So far, India has achieved self-reliance in agriculture by producing a reasonably large amount of food, and also being a net exporter of agri-produce. The high dependence on imports for edible oils — hovering around 55 to 60 per cent of consumption — however, remains a concern. India’s potential to emerge as a significant exporter of agri-produce remains untapped.

The Economic Survey (2021-22) explicitly highlighted the correlation between spending on agri-R&D and agricultural growth. Our research also shows that every rupee spent on agri-R&D yields much better returns (11.2), compared to returns on every rupee spent on say fertiliser subsidy (0.88), power subsidy (0.79), etc. Yet, the competitive populism in Indian democracy leads to sub-optimal choices in the allocation of scarce resources. More on safety nets like food subsidy and MGNREGA or on income support and subsidies for farmers, but very little for agri-R&D (see figure).

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With this type of resource allocation in the Union budget of FY23, which is heavily tilted towards safety nets and subsidies, India cannot develop cutting-edge technologies to attain competitiveness at a global level.

Can the private sector come forward and help India attain supremacy in agri-R&D and innovation systems that make the country not just atmanirbhar but a hub for exports and agri-technology?

There are some global and local companies like Bayer, Syngenta, MAHYCO, Jain Irrigation, and Mahindra and Mahindra that spend a considerable amount of their turnover on R&D programmes and developing high-tech inputs. The USP of these companies is that they develop technology that increases productivity while addressing the current challenges of limited net sown area, depleting water resources, vulnerability to climate change, and the need to produce nutrient-rich food.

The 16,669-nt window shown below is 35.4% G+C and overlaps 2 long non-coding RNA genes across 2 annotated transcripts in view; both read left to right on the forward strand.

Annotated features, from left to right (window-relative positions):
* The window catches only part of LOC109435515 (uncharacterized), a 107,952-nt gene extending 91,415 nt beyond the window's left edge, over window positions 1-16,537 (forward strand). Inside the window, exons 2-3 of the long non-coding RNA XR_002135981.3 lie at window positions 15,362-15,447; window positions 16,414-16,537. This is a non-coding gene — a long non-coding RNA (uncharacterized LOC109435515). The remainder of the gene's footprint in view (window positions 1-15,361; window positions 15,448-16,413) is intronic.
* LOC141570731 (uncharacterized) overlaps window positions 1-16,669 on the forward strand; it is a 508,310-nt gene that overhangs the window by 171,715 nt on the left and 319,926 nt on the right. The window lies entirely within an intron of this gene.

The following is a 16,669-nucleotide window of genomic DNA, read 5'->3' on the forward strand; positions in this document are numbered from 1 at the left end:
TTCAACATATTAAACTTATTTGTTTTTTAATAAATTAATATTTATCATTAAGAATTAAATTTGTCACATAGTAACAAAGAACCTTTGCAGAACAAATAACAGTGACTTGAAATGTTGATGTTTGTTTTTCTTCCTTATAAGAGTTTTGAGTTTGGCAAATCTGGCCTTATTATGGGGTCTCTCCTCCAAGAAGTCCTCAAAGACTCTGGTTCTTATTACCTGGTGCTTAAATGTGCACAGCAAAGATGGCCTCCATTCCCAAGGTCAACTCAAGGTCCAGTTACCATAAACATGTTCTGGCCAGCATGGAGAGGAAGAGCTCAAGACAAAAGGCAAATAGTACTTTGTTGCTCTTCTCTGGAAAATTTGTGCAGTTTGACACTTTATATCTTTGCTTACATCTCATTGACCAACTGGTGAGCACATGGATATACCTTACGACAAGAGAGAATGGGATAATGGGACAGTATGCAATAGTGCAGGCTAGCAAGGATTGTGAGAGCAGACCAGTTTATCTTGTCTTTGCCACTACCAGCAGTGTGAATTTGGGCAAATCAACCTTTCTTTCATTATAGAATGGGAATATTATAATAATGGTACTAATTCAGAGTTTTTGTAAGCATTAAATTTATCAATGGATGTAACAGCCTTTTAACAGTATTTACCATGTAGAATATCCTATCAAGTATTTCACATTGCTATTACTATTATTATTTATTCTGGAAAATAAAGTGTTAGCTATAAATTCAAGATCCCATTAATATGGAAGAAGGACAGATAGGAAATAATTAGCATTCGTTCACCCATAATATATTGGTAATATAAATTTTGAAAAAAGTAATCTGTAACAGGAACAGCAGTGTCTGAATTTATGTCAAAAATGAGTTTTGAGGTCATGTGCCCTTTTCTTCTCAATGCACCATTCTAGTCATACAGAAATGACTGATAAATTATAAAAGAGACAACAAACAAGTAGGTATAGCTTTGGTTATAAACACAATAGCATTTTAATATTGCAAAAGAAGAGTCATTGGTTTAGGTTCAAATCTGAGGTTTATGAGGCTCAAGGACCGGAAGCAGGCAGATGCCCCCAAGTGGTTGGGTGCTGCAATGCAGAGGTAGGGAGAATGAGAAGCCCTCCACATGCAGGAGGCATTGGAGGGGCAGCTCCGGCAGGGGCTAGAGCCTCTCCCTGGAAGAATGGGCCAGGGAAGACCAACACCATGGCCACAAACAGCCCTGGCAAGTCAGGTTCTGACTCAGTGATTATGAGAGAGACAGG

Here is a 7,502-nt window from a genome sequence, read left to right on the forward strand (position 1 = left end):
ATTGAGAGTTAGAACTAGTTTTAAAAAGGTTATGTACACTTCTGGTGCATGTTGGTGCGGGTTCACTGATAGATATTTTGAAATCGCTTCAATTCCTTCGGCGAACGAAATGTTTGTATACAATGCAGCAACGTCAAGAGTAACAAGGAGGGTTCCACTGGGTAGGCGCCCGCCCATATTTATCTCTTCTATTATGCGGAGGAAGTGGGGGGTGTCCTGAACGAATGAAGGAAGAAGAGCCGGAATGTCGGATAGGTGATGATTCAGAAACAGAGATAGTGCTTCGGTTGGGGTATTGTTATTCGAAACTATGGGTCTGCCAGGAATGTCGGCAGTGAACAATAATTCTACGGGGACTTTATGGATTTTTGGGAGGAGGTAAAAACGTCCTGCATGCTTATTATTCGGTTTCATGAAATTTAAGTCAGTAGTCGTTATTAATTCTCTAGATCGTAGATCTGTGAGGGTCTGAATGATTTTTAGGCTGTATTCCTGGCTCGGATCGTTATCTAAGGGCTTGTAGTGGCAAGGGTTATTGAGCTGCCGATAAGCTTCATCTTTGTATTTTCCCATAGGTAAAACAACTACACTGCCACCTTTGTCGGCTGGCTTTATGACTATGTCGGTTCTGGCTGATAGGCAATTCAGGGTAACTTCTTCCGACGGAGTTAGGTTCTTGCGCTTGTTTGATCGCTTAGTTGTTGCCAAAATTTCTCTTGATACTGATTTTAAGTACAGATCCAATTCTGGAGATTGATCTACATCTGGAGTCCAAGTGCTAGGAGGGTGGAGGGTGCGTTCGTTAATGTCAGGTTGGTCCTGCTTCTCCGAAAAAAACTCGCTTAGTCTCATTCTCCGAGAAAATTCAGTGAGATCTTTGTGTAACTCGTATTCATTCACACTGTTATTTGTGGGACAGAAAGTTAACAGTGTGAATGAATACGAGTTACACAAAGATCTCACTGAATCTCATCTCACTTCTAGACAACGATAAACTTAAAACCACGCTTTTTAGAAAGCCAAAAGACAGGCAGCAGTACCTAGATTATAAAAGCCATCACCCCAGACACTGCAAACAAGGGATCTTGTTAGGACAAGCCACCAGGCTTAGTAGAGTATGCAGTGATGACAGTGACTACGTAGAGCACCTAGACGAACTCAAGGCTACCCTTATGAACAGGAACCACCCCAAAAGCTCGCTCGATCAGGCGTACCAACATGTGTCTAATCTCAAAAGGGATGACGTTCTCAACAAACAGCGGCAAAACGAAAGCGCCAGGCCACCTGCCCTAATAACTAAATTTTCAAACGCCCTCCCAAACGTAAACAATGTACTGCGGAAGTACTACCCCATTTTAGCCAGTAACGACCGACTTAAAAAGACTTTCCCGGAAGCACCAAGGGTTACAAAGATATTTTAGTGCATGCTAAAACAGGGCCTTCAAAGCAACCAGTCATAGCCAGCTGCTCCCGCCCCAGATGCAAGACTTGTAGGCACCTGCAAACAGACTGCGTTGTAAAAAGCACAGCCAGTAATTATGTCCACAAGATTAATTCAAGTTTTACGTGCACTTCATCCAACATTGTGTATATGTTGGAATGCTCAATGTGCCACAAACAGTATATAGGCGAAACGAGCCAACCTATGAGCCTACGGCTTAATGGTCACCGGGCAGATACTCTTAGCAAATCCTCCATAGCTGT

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The need of the hour is to focus on increasing expenditure on ARE and other development projects, which can aid in the sustainable growth of the agriculture sector. India’s budget allocations in the agri-food space should thrive on creating “more from less”. The financing should focus on altering the current atmosphere of a high incidence of hunger and malnutrition, keep a check on the mismanagement of natural resources and mitigate climate change issues. There is a need to work on building long-term sustainable solutions that have an aggressive approach to implementing relevant policies and developing new ones. India’s current budgetary allocation strategy and trends need to be reoriented to ensure that there is more room for R&D expenditure by the government. In addition to this, the government should come out with policies that incentivise private companies to expand their R&D programmes and invest more financial resources on development projects, which have the potential to overcome the challenges of the current agrarian setup of India.

This column first appeared in the print edition on March 28, 2022 under the title ‘From missiles to meals’. Gulati is Infosys Chair professor for Agriculture and Khurana is researcher at ICRIER.

First published on: 28-03-2022 at 03:30:59 am